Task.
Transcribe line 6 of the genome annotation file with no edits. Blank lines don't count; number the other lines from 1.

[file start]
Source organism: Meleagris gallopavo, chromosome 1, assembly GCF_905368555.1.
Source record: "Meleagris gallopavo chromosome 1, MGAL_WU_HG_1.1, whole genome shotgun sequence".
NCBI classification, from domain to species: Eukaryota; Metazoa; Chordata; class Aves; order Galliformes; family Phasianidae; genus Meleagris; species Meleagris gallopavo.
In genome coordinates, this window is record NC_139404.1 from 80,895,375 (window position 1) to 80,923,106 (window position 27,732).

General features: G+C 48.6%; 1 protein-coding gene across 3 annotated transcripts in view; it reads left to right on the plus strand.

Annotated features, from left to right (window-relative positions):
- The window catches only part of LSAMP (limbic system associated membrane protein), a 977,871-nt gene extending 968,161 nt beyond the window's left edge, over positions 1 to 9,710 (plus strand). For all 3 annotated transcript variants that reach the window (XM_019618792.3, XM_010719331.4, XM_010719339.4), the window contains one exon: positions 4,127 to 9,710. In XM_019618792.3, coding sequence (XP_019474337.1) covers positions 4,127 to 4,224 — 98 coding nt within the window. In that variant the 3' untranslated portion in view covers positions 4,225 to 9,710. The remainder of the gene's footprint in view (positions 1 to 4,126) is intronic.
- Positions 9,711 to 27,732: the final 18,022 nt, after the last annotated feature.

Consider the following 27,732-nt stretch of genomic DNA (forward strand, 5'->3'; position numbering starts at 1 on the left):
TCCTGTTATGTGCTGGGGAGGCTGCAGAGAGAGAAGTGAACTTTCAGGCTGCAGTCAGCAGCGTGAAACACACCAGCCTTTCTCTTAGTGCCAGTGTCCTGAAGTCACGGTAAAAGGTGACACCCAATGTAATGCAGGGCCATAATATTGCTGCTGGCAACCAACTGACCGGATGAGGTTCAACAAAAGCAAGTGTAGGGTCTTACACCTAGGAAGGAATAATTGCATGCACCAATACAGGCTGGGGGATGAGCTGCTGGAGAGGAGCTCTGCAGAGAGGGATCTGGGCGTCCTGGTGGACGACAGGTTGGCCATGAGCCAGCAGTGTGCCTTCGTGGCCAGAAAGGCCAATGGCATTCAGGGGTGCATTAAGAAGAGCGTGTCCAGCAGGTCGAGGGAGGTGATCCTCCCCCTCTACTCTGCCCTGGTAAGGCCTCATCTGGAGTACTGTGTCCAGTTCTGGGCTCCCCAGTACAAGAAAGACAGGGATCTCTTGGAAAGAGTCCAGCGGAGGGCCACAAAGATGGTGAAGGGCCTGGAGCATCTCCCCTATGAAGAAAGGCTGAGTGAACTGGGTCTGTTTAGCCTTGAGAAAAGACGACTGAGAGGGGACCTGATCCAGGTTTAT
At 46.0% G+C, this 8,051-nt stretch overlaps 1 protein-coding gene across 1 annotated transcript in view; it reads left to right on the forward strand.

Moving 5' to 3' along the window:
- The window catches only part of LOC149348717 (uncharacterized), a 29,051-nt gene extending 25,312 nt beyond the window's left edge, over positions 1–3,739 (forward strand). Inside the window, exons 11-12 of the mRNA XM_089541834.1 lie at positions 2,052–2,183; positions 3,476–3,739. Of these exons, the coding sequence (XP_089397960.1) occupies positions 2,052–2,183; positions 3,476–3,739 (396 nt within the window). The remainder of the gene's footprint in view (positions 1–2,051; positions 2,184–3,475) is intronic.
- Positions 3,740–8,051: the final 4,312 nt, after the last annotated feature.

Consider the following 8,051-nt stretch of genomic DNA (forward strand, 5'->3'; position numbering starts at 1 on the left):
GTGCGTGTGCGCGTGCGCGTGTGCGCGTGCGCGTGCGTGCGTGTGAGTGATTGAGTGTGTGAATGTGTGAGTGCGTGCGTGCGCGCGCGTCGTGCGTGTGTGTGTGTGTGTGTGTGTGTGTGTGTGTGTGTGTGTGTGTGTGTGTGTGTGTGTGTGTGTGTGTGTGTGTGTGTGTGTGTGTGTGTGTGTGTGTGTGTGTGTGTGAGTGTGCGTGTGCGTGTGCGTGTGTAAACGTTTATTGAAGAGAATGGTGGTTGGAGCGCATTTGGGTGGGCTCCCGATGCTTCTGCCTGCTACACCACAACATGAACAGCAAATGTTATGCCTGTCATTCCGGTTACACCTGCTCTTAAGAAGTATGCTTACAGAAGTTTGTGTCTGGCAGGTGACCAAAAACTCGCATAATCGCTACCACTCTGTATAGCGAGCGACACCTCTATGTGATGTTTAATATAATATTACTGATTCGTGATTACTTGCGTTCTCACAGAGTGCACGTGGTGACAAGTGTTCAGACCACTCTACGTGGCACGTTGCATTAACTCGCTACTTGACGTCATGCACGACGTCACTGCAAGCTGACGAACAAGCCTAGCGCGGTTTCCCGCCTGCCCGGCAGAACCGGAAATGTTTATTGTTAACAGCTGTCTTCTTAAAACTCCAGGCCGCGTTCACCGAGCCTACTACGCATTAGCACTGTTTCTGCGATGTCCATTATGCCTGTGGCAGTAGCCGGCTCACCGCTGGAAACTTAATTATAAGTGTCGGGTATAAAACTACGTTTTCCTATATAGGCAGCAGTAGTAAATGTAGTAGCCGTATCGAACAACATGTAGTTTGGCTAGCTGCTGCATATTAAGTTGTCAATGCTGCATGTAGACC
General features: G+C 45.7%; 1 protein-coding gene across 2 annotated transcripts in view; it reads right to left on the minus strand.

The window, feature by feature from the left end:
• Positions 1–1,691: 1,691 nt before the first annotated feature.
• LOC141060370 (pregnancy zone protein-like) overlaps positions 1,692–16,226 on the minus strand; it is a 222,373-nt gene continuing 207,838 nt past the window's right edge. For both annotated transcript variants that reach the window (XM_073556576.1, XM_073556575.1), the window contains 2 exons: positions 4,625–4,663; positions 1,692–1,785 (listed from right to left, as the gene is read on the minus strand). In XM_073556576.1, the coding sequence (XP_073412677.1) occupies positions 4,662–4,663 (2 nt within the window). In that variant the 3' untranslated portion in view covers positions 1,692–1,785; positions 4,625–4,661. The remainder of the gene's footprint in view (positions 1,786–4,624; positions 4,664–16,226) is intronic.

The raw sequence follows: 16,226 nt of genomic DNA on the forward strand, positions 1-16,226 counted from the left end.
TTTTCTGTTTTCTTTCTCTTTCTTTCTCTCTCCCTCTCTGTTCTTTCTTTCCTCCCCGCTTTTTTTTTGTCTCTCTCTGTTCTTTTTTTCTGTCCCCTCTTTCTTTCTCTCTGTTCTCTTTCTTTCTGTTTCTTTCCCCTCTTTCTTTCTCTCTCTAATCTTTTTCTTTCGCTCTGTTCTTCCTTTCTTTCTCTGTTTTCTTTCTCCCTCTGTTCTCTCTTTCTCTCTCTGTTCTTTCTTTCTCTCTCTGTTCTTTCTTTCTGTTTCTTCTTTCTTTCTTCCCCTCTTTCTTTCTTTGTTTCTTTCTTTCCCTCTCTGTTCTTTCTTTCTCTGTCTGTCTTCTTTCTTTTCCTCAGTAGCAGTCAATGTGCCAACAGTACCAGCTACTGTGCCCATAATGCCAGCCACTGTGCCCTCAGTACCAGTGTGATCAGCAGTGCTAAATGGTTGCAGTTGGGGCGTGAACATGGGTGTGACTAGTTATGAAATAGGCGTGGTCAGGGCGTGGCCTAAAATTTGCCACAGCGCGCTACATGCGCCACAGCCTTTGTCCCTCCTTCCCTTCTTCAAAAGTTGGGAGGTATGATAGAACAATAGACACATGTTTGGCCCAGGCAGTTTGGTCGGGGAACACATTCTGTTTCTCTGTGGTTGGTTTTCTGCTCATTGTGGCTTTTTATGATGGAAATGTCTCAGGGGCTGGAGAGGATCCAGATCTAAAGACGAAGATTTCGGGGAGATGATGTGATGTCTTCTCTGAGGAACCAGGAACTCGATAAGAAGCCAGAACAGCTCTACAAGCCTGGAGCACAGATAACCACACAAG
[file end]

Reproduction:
Annotated features, from left to right (window-relative positions):